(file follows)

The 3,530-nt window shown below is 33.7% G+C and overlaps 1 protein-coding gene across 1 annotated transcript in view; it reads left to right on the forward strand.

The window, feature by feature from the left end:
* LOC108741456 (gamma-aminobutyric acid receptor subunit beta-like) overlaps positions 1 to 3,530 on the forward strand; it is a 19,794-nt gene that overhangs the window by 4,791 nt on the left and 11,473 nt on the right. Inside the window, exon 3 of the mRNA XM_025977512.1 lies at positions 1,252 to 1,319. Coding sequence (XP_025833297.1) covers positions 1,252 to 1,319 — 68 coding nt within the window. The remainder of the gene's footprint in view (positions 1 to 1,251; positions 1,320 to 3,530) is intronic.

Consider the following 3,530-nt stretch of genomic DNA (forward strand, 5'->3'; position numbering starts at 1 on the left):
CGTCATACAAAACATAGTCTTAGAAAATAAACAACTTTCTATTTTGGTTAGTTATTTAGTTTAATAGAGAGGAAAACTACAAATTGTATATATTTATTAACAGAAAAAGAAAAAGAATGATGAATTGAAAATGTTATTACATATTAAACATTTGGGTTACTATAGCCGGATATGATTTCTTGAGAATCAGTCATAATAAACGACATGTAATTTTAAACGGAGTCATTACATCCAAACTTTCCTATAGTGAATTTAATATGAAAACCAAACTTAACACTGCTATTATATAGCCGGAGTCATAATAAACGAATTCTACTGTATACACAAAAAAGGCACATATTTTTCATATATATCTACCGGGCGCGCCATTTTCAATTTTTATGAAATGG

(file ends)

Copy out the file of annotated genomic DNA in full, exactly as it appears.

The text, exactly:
The 3,530-nt window shown below is 33.7% G+C and overlaps 1 protein-coding gene across 1 annotated transcript in view; it reads left to right on the forward strand.

The window, feature by feature from the left end:
* LOC108741456 (gamma-aminobutyric acid receptor subunit beta-like) overlaps positions 1 to 3,530 on the forward strand; it is a 19,794-nt gene that overhangs the window by 4,791 nt on the left and 11,473 nt on the right. Inside the window, exon 3 of the mRNA XM_025977512.1 lies at positions 1,252 to 1,319. Coding sequence (XP_025833297.1) covers positions 1,252 to 1,319 — 68 coding nt within the window. The remainder of the gene's footprint in view (positions 1 to 1,251; positions 1,320 to 3,530) is intronic.

Consider the following 3,530-nt stretch of genomic DNA (forward strand, 5'->3'; position numbering starts at 1 on the left):
CGTCATACAAAACATAGTCTTAGAAAATAAACAACTTTCTATTTTGGTTAGTTATTTAGTTTAATAGAGAGGAAAACTACAAATTGTATATATTTATTAACAGAAAAAGAAAAAGAATGATGAATTGAAAATGTTATTACATATTAAACATTTGGGTTACTATAGCCGGATATGATTTCTTGAGAATCAGTCATAATAAACGACATGTAATTTTAAACGGAGTCATTACATCCAAACTTTCCTATAGTGAATTTAATATGAAAACCAAACTTAACACTGCTATTATATAGCCGGAGTCATAATAAACGAATTCTACTGTATACACAAAAAAGGCACATATTTTTCATATATATCTACCGGGCGCGCCATTTTCAATTTTTATGAAATGG